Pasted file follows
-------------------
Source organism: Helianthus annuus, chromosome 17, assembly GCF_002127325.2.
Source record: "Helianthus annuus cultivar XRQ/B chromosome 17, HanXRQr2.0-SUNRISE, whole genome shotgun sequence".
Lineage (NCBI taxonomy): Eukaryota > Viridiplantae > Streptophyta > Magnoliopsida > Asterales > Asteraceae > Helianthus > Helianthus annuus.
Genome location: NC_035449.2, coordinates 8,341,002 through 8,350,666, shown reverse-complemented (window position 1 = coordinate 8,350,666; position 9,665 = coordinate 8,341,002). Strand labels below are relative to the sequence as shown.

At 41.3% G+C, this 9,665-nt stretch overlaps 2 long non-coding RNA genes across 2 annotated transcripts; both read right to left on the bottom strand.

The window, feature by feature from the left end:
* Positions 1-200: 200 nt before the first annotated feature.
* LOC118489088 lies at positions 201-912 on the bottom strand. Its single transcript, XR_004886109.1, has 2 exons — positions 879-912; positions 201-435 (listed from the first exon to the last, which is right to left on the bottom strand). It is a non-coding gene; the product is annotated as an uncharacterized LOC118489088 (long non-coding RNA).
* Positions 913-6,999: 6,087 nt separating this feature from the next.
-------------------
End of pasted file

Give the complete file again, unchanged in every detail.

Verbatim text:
Source organism: Helianthus annuus, chromosome 17, assembly GCF_002127325.2.
Source record: "Helianthus annuus cultivar XRQ/B chromosome 17, HanXRQr2.0-SUNRISE, whole genome shotgun sequence".
Lineage (NCBI taxonomy): Eukaryota > Viridiplantae > Streptophyta > Magnoliopsida > Asterales > Asteraceae > Helianthus > Helianthus annuus.
Genome location: NC_035449.2, coordinates 8,341,002 through 8,350,666, shown reverse-complemented (window position 1 = coordinate 8,350,666; position 9,665 = coordinate 8,341,002). Strand labels below are relative to the sequence as shown.

At 41.3% G+C, this 9,665-nt stretch overlaps 2 long non-coding RNA genes across 2 annotated transcripts; both read right to left on the bottom strand.

The window, feature by feature from the left end:
* Positions 1-200: 200 nt before the first annotated feature.
* LOC118489088 lies at positions 201-912 on the bottom strand. Its single transcript, XR_004886109.1, has 2 exons — positions 879-912; positions 201-435 (listed from the first exon to the last, which is right to left on the bottom strand). It is a non-coding gene; the product is annotated as an uncharacterized LOC118489088 (long non-coding RNA).
* Positions 913-6,999: 6,087 nt separating this feature from the next.